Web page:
We thank Dr. Ilfeld for his very thoughtful and important commentary. His letter not only inserts relevant clinical detail and consideration into the discussion, but also rightfully highlights once more the limitations of information gained from the analyses of large administrative databases.
Despite the advantage associated with the ability to study low incidence outcomes in a real-world setting, the lack of information on causation and paucity of clinical detail cannot be overemphasized. This is a particular salient point now during a time when the number of studies utilizing administrative data sources, while arguably important and valuable, is surging in our specialty journals. Dr. Ilfeld should be commended for his constructive feedback on how to supplement our knowledge gained from big data analyses through more detailed investigations in clinical settings and vice versa. At a time when large database investigations are searching for their legitimate place within anesthesiology research, accepting limitations while acknowledging strengths is not only necessary but also a major determinant of our willingness as a community to utilize this important resource of information.
With respect to the data presented in our recent study,1 we support the conclusion that, while we were not able to identify an association between peripheral nerve block (PNB) and in-patient fall risk in total knee arthroplasty patients, this does not mean that there is no potential mechanism linking the two. However, what our data do suggest is the notion that, in real-world practice, outcomes are influenced by many factors that may sometimes be corrective but are often unmeasured in randomized clinical trials.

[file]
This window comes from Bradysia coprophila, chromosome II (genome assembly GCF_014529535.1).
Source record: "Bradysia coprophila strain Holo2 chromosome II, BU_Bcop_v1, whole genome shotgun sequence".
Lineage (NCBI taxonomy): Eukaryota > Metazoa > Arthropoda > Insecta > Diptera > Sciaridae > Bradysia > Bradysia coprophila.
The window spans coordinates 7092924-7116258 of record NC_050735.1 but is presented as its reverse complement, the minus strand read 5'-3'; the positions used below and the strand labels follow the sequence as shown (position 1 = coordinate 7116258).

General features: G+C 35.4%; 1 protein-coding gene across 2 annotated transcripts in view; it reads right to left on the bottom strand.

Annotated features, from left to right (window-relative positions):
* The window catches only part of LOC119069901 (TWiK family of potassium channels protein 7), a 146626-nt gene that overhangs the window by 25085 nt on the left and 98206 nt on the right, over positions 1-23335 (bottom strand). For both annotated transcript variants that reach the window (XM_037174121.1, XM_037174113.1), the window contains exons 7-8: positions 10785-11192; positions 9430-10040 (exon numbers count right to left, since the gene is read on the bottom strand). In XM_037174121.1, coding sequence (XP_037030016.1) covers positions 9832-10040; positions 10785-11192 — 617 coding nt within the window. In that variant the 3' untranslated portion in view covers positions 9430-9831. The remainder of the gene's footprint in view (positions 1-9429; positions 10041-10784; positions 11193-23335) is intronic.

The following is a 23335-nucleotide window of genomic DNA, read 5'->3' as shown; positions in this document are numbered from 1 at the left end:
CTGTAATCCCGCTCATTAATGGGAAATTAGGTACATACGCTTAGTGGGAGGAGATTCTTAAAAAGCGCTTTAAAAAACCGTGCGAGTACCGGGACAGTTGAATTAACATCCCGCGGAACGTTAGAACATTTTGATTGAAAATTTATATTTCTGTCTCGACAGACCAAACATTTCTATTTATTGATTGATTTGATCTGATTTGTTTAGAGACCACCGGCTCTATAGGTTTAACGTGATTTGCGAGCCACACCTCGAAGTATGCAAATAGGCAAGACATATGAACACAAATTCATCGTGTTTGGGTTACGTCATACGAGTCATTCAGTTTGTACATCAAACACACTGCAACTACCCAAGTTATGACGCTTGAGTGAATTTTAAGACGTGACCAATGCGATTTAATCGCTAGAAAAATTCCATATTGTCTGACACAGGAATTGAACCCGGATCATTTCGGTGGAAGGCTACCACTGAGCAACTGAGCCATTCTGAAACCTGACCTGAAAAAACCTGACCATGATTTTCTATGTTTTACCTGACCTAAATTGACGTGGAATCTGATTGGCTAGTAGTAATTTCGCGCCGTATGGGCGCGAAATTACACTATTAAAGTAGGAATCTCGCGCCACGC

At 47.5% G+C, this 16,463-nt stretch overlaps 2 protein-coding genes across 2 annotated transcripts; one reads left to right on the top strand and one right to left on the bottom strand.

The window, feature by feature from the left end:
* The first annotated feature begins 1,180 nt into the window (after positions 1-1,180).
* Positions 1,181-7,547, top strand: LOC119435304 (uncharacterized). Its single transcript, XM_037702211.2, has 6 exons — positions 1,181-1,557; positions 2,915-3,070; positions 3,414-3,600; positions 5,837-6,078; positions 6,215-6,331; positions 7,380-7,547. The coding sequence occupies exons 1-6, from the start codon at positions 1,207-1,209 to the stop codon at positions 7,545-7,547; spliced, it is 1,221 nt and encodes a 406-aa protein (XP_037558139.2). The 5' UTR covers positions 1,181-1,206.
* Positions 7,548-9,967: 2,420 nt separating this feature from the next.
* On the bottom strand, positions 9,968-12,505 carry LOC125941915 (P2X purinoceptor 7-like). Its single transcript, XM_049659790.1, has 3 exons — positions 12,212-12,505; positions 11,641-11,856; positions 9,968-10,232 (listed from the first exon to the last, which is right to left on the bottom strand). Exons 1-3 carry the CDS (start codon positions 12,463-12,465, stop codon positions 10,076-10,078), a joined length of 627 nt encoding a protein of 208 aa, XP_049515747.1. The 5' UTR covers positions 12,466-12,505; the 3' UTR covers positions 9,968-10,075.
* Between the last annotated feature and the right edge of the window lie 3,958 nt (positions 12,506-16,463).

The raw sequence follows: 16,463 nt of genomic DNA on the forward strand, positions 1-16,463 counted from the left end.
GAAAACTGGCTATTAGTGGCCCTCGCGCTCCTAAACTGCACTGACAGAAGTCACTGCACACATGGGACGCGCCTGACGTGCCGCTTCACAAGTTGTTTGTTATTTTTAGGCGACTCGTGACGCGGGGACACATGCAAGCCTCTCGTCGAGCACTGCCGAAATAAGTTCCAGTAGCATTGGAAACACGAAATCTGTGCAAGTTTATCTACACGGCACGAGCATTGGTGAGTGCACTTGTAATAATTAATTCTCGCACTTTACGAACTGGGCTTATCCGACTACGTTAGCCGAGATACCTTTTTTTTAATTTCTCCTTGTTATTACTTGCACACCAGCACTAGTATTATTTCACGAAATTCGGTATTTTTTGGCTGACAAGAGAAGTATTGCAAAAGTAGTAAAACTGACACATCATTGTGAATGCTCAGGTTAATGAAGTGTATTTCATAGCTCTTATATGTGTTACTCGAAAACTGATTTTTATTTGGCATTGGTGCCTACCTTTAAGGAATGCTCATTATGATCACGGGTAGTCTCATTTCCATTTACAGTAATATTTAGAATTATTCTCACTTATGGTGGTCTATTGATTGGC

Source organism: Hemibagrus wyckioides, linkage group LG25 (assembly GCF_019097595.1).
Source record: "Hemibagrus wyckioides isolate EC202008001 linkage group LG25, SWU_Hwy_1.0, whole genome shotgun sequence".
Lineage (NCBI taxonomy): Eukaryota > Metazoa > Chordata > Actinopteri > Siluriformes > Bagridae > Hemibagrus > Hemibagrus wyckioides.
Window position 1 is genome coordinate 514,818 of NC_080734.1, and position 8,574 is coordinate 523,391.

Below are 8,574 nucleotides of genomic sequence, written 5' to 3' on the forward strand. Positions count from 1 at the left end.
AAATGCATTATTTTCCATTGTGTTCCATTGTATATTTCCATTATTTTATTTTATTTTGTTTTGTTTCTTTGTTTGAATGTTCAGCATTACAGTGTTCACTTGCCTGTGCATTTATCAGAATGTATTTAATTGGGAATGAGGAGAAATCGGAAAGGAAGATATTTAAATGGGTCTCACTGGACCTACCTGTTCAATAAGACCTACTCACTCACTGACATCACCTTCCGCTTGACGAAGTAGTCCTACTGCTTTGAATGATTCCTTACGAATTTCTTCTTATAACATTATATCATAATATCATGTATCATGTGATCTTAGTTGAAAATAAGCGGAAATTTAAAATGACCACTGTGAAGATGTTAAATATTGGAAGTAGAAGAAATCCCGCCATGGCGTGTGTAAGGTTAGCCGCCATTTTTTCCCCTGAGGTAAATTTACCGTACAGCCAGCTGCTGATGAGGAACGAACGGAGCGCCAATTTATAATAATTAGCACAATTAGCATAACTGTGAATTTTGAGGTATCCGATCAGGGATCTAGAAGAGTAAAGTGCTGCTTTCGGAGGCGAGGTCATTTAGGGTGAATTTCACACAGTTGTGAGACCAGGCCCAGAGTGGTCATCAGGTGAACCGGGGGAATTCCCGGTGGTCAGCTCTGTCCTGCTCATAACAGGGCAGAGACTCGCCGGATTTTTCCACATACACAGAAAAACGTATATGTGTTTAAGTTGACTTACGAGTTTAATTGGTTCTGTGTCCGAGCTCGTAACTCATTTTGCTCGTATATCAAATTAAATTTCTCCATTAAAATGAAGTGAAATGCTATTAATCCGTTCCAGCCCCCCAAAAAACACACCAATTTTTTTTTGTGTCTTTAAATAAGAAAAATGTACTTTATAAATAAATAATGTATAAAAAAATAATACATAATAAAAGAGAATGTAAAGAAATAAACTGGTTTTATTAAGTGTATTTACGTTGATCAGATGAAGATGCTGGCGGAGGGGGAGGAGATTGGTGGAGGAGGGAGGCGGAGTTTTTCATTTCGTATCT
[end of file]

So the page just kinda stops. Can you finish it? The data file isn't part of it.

In real-world clinical practice, PNB are not performed in isolation and without regard for patient safety, including fall-risk reduction.2–4 It is a limitation of studies using administrative databases that important information, such as practice management strategies, is often lacking. The lack of association between PNB and in-patients falls in our study may very well relate to systems issues and perhaps selection bias: those hospitals that have had previous problems with falls or lack training in the safe use of PNB may be less likely to use PNB for arthroplasty patients; and those hospitals that use PNBs regularly for arthroplasty may have systems in place to make them work while keeping patients safe, including multidisciplinary fall prevention programs. For every hospital that provides care for arthroplasty patients, all sources of risk should be acknowledged and minimized. The “right” analgesic protocol (e.g., PNB vs. no PNB, single-injection vs. continuous catheter) will vary by practice but should openly address the risk of in-patient falls that is almost certainly affected by any motor weakness and work toward decreasing the incidence of all complications.
In conclusion, we wholeheartedly agree with Dr. Ilfeld’s comments and echo his call for more research in this area of medicine, including targeted clinical and mechanistic studies. As we have previously stated on a number of occasions, database studies cannot provide the ultimate answer on any topic but can help gauge the extent of a problem, formulate testable hypotheses, and perhaps guide future research efforts into directions where it is most needed.
The authors declare no competing interests.